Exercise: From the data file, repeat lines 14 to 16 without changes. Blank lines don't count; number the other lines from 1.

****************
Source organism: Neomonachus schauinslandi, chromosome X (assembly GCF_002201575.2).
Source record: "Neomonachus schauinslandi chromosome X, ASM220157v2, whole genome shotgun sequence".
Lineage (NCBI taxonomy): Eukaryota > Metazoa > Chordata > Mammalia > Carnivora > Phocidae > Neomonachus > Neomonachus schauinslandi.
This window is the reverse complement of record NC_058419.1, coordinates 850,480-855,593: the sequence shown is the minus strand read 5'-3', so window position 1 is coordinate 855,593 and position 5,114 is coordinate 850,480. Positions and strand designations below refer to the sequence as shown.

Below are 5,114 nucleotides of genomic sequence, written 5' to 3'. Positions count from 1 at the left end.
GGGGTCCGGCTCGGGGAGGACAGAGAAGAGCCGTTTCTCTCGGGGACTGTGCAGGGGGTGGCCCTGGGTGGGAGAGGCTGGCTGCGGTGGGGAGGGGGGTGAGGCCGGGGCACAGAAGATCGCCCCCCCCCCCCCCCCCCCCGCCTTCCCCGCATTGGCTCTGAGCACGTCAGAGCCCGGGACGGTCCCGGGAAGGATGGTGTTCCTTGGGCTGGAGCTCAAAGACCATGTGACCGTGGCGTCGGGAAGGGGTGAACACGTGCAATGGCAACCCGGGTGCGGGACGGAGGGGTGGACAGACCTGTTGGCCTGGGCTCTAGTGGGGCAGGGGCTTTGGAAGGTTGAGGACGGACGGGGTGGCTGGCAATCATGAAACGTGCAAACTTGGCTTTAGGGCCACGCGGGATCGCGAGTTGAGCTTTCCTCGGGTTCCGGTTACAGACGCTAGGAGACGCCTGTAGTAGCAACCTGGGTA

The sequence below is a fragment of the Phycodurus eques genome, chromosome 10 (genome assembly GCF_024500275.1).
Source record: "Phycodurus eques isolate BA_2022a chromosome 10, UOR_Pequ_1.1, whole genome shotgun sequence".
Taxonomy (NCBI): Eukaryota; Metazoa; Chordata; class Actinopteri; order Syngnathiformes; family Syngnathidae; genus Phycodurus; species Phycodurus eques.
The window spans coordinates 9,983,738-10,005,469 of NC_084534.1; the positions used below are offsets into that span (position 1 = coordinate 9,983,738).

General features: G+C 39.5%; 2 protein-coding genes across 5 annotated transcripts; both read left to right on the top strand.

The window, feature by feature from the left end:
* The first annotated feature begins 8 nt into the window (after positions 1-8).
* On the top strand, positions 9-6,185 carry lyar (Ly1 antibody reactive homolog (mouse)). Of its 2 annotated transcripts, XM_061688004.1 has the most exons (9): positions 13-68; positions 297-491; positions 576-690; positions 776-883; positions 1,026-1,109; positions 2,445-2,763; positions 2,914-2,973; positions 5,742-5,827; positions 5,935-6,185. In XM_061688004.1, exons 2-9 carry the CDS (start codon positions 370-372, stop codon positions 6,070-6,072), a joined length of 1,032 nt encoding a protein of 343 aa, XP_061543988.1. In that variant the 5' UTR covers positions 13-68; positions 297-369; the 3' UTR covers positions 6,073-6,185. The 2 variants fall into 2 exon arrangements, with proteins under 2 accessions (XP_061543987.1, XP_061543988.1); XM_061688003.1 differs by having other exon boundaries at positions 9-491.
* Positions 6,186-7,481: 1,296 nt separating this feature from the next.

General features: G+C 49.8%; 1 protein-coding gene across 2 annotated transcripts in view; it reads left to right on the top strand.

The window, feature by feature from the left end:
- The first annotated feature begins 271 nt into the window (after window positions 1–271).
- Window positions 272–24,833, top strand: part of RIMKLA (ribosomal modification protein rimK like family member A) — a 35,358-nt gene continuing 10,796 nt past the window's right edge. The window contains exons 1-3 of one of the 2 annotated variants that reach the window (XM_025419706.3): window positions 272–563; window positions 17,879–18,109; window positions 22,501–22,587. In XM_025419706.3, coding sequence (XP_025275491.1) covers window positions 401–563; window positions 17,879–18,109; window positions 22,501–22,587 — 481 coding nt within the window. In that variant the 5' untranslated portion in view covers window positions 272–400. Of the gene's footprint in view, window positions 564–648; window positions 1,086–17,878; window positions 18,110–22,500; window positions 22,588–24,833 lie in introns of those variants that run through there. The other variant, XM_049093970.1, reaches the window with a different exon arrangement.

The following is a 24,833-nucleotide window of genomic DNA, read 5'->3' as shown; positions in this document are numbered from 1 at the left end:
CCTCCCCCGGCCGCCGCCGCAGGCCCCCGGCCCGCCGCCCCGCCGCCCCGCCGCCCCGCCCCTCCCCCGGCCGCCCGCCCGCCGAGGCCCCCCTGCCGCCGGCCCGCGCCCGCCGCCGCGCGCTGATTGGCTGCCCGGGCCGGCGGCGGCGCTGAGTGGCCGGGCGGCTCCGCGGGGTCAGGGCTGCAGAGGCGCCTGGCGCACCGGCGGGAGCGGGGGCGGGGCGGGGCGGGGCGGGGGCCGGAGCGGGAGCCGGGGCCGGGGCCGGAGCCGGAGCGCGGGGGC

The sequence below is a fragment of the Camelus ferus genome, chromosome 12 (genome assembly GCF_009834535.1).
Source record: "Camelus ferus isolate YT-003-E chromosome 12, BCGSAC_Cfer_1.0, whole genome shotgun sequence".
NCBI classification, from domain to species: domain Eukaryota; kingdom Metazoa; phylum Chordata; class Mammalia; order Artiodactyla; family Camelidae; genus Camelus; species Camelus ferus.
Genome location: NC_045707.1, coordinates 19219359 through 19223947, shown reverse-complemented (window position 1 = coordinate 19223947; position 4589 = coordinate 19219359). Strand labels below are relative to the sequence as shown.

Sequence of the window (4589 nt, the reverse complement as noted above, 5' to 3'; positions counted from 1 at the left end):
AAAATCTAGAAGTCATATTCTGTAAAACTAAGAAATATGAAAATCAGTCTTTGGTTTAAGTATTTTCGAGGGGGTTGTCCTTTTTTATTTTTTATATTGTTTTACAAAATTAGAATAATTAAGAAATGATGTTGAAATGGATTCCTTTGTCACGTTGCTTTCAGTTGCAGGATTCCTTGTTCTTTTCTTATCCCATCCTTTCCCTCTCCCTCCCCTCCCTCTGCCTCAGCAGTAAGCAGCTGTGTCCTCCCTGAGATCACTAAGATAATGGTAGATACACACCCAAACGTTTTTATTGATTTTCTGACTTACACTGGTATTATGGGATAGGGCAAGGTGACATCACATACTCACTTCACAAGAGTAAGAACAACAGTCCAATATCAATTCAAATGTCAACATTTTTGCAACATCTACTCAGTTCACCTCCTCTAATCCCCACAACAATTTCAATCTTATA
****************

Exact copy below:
* On the top strand, positions 9-6,185 carry lyar (Ly1 antibody reactive homolog (mouse)). Of its 2 annotated transcripts, XM_061688004.1 has the most exons (9): positions 13-68; positions 297-491; positions 576-690; positions 776-883; positions 1,026-1,109; positions 2,445-2,763; positions 2,914-2,973; positions 5,742-5,827; positions 5,935-6,185. In XM_061688004.1, exons 2-9 carry the CDS (start codon positions 370-372, stop codon positions 6,070-6,072), a joined length of 1,032 nt encoding a protein of 343 aa, XP_061543988.1. In that variant the 5' UTR covers positions 13-68; positions 297-369; the 3' UTR covers positions 6,073-6,185. The 2 variants fall into 2 exon arrangements, with proteins under 2 accessions (XP_061543987.1, XP_061543988.1); XM_061688003.1 differs by having other exon boundaries at positions 9-491.
* Positions 6,186-7,481: 1,296 nt separating this feature from the next.

General features: G+C 49.8%; 1 protein-coding gene across 2 annotated transcripts in view; it reads left to right on the top strand.